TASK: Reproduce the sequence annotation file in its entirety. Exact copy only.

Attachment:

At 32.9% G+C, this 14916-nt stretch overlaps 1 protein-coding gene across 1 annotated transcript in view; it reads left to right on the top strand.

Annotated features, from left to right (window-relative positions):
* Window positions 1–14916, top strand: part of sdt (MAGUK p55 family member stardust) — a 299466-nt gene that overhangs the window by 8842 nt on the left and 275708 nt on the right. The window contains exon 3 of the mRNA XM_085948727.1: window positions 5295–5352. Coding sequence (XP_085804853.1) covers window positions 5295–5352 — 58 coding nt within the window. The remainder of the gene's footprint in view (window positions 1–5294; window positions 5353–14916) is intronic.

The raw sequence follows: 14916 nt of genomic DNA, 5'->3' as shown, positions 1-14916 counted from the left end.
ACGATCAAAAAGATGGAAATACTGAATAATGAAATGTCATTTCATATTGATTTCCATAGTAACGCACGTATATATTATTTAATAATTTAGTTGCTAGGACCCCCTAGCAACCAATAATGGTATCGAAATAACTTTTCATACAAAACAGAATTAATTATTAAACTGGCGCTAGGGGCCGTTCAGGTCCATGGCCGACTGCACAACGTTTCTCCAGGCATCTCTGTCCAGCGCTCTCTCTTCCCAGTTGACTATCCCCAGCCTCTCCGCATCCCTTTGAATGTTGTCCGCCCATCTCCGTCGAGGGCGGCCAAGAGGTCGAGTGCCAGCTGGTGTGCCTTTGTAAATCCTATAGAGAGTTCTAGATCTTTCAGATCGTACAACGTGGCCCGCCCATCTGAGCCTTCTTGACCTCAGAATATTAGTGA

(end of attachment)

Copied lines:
At 32.9% G+C, this 14916-nt stretch overlaps 1 protein-coding gene across 1 annotated transcript in view; it reads left to right on the top strand.

Annotated features, from left to right (window-relative positions):
* Window positions 1–14916, top strand: part of sdt (MAGUK p55 family member stardust) — a 299466-nt gene that overhangs the window by 8842 nt on the left and 275708 nt on the right. The window contains exon 3 of the mRNA XM_085948727.1: window positions 5295–5352. Coding sequence (XP_085804853.1) covers window positions 5295–5352 — 58 coding nt within the window. The remainder of the gene's footprint in view (window positions 1–5294; window positions 5353–14916) is intronic.

The raw sequence follows: 14916 nt of genomic DNA, 5'->3' as shown, positions 1-14916 counted from the left end.
ACGATCAAAAAGATGGAAATACTGAATAATGAAATGTCATTTCATATTGATTTCCATAGTAACGCACGTATATATTATTTAATAATTTAGTTGCTAGGACCCCCTAGCAACCAATAATGGTATCGAAATAACTTTTCATACAAAACAGAATTAATTATTAAACTGGCGCTAGGGGCCGTTCAGGTCCATGGCCGACTGCACAACGTTTCTCCAGGCATCTCTGTCCAGCGCTCTCTCTTCCCAGTTGACTATCCCCAGCCTCTCCGCATCCCTTTGAATGTTGTCCGCCCATCTCCGTCGAGGGCGGCCAAGAGGTCGAGTGCCAGCTGGTGTGCCTTTGTAAATCCTATAGAGAGTTCTAGATCTTTCAGATCGTACAACGTGGCCCGCCCATCTGAGCCTTCTTGACCTCAGAATATTAGTGA